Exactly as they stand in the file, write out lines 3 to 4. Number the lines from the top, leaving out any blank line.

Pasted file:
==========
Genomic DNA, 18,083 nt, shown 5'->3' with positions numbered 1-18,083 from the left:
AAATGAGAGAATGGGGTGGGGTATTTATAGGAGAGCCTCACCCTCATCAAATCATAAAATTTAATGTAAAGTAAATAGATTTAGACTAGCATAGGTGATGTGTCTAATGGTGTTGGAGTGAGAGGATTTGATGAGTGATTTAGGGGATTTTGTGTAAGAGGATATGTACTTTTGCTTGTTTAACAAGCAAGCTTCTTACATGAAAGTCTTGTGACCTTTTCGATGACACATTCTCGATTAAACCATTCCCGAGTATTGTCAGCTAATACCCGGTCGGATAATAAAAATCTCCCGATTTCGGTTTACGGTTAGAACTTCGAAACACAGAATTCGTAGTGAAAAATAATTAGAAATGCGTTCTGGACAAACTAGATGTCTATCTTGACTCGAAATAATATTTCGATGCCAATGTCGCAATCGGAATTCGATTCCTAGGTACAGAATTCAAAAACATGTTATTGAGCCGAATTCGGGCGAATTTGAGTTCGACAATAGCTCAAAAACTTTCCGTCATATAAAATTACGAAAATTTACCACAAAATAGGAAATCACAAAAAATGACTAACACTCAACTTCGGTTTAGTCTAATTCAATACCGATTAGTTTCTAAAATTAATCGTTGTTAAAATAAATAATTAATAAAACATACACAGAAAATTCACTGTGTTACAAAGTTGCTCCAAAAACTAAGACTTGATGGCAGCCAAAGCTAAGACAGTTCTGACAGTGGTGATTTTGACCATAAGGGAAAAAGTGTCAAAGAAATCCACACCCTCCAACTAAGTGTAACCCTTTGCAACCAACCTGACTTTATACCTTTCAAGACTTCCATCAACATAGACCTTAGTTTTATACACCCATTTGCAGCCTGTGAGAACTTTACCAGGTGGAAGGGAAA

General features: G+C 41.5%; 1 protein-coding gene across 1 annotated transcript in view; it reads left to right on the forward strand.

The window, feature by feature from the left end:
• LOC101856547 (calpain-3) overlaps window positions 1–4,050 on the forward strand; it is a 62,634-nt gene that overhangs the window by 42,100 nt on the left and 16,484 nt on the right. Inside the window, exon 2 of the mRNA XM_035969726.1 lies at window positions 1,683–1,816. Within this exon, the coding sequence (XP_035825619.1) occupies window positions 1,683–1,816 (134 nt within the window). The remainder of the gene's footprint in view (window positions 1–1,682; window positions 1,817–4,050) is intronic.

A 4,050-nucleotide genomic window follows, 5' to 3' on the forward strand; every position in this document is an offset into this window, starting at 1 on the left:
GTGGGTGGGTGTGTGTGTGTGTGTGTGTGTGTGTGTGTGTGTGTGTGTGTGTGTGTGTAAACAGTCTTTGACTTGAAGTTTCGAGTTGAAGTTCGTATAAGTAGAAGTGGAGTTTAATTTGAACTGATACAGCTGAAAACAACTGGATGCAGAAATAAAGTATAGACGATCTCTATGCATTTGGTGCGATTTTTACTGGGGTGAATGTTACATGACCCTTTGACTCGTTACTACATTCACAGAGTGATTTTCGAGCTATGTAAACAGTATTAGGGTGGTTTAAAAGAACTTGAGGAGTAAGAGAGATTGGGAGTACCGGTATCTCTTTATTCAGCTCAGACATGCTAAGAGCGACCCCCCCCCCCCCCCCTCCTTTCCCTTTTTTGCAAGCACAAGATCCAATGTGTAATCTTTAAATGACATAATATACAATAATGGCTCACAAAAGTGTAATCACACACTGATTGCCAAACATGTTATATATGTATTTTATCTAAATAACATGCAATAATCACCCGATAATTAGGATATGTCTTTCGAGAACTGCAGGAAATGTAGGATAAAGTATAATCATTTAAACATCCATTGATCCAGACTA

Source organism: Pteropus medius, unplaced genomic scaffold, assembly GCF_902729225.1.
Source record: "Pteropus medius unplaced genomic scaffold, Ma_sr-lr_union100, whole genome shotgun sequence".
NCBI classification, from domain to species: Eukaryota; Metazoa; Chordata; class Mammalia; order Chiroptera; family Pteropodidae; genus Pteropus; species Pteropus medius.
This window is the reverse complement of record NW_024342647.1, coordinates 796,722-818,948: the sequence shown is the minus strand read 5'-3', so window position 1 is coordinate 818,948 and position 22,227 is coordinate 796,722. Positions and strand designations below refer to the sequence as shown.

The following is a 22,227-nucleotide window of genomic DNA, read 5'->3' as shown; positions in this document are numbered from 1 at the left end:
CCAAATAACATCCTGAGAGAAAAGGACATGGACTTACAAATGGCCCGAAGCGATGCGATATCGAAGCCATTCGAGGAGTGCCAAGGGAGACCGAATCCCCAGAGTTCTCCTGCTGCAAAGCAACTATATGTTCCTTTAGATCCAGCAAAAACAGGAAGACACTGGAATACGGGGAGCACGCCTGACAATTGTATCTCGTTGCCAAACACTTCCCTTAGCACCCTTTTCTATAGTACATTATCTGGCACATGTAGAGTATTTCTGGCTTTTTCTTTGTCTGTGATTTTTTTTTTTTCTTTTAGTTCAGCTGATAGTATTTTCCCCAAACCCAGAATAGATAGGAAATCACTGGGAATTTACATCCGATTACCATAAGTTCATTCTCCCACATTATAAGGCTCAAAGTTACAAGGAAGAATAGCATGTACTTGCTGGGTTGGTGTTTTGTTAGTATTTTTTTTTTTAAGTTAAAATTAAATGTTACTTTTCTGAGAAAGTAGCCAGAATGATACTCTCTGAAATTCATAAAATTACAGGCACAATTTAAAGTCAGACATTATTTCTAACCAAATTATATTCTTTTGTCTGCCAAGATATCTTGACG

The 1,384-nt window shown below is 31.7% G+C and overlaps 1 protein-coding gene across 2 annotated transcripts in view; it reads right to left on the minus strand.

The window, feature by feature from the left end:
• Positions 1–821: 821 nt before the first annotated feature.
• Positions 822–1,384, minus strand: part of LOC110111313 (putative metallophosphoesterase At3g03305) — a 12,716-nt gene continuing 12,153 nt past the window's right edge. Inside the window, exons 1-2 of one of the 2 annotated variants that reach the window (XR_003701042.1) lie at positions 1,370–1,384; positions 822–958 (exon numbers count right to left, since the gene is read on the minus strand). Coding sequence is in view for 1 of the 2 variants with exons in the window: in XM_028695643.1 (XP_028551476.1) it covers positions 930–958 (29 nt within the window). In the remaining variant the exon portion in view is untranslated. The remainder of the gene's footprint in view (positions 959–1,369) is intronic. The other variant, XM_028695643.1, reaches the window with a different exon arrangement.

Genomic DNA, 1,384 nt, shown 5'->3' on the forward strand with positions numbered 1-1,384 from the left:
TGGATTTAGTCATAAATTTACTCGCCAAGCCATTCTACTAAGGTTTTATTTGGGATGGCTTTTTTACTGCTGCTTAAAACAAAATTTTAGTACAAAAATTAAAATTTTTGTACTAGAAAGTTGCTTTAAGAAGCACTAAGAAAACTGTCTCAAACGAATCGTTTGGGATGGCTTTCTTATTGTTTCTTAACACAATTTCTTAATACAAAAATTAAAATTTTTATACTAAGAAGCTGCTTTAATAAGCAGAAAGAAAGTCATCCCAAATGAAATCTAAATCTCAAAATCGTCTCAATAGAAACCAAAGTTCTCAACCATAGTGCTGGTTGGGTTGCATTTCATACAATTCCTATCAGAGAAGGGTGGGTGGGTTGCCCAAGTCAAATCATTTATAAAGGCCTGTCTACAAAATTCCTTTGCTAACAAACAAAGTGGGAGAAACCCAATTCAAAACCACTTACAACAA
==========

General features: G+C 41.5%; 1 protein-coding gene across 1 annotated transcript in view; it reads left to right on the forward strand.

The window, feature by feature from the left end: